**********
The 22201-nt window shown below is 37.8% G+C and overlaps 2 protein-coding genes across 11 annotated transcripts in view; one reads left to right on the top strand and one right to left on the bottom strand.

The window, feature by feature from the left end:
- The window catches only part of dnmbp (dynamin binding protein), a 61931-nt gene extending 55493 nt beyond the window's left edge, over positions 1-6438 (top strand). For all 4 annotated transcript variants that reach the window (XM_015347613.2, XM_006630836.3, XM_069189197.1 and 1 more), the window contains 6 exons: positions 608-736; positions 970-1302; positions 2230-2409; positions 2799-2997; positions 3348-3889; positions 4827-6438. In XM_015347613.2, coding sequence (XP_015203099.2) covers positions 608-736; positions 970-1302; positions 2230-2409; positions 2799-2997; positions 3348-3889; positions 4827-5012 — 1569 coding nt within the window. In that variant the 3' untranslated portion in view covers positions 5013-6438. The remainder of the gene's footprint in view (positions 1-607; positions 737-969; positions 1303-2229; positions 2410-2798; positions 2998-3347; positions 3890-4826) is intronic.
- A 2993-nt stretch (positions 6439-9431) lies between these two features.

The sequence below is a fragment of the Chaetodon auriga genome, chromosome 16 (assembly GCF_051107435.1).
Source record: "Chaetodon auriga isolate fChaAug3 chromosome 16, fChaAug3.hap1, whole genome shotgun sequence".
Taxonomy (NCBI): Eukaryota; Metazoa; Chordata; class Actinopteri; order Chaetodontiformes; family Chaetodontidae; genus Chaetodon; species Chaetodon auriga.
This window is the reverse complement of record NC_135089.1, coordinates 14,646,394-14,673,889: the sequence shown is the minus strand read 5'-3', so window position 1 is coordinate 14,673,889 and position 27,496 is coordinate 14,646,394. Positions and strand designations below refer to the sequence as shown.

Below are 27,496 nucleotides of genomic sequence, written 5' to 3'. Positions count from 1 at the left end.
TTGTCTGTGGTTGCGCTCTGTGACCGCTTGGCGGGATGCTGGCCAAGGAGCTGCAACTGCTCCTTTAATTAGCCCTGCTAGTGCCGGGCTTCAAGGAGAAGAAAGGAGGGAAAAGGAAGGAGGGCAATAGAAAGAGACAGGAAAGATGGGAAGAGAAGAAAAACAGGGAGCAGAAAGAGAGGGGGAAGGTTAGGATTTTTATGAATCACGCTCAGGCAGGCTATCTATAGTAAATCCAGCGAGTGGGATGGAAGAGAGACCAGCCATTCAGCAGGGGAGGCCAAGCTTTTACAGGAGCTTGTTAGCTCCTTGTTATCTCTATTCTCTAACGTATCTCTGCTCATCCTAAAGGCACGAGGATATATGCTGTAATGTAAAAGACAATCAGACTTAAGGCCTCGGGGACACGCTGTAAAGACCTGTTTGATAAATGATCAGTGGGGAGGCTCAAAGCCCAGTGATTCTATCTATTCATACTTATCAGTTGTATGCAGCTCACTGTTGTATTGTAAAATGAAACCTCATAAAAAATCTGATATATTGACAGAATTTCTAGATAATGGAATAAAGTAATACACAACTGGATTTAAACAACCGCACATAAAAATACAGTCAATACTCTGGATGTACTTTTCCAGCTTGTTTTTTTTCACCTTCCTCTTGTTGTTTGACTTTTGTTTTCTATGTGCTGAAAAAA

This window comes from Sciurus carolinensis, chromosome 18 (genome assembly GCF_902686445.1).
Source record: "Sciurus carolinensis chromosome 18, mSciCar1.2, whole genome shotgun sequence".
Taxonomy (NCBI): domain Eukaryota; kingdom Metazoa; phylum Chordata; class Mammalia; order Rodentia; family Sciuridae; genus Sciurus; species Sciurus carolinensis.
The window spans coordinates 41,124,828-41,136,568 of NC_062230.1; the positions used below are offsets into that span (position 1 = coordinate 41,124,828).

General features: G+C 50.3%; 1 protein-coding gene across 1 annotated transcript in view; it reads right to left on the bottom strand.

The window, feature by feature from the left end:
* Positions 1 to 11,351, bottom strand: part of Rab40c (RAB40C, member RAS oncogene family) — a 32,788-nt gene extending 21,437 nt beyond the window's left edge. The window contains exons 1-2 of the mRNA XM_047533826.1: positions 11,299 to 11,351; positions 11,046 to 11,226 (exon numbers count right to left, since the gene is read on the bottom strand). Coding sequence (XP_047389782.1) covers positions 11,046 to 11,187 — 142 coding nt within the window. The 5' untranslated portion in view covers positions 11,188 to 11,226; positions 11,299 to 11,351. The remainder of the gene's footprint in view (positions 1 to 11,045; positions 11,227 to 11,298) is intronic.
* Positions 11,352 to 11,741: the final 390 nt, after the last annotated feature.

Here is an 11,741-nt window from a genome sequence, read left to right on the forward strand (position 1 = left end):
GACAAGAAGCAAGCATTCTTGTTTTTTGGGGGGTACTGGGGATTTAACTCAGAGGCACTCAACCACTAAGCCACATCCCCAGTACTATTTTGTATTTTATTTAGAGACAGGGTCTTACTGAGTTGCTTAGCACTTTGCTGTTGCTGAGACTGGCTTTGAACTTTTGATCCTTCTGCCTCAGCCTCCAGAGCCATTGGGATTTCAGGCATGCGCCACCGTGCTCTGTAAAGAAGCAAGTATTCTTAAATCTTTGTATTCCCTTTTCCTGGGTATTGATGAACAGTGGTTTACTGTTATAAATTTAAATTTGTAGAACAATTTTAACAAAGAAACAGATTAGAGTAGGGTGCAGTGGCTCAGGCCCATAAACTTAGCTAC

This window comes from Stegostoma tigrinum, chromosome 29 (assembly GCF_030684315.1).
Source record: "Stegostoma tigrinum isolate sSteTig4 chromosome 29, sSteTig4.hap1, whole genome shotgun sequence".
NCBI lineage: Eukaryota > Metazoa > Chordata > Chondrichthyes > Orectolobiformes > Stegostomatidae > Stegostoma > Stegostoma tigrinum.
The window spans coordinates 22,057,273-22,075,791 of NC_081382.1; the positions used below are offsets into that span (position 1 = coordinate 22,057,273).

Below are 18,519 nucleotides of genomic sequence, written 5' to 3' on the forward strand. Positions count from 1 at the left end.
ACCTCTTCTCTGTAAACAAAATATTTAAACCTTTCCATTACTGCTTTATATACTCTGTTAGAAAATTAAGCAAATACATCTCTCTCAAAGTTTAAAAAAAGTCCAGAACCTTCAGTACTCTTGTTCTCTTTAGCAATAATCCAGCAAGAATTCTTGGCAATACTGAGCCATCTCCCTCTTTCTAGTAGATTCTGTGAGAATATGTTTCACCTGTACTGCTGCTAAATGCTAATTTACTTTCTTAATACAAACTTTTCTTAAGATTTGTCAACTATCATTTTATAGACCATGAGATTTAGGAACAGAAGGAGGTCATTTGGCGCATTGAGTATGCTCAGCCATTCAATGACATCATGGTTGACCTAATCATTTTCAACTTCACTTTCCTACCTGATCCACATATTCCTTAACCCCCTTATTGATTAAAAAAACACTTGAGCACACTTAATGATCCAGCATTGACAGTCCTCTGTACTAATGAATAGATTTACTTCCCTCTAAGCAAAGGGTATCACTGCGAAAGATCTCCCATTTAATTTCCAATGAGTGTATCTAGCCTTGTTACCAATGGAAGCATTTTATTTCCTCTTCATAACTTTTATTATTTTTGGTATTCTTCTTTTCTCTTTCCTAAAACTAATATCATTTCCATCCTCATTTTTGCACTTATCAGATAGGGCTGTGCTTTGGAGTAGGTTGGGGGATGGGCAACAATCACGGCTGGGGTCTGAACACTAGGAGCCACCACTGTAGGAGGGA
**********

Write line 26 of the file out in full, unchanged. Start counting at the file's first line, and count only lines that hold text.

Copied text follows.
ACCTCTTCTCTGTAAACAAAATATTTAAACCTTTCCATTACTGCTTTATATACTCTGTTAGAAAATTAAGCAAATACATCTCTCTCAAAGTTTAAAAAAAGTCCAGAACCTTCAGTACTCTTGTTCTCTTTAGCAATAATCCAGCAAGAATTCTTGGCAATACTGAGCCATCTCCCTCTTTCTAGTAGATTCTGTGAGAATATGTTTCACCTGTACTGCTGCTAAATGCTAATTTACTTTCTTAATACAAACTTTTCTTAAGATTTGTCAACTATCATTTTATAGACCATGAGATTTAGGAACAGAAGGAGGTCATTTGGCGCATTGAGTATGCTCAGCCATTCAATGACATCATGGTTGACCTAATCATTTTCAACTTCACTTTCCTACCTGATCCACATATTCCTTAACCCCCTTATTGATTAAAAAAACACTTGAGCACACTTAATGATCCAGCATTGACAGTCCTCTGTACTAATGAATAGATTTACTTCCCTCTAAGCAAAGGGTATCACTGCGAAAGATCTCCCATTTAATTTCCAATGAGTGTATCTAGCCTTGTTACCAATGGAAGCATTTTATTTCCTCTTCATAACTTTTATTATTTTTGGTATTCTTCTTTTCTCTTTCCTAAAACTAATATCATTTCCATCCTCATTTTTGCACTTATCAGATAGGGCTGTGCTTTGGAGTAGGTTGGGGGATGGGCAACAATCACGGCTGGGGTCTGAACACTAGGAGCCACCACTGTAGGAGGGA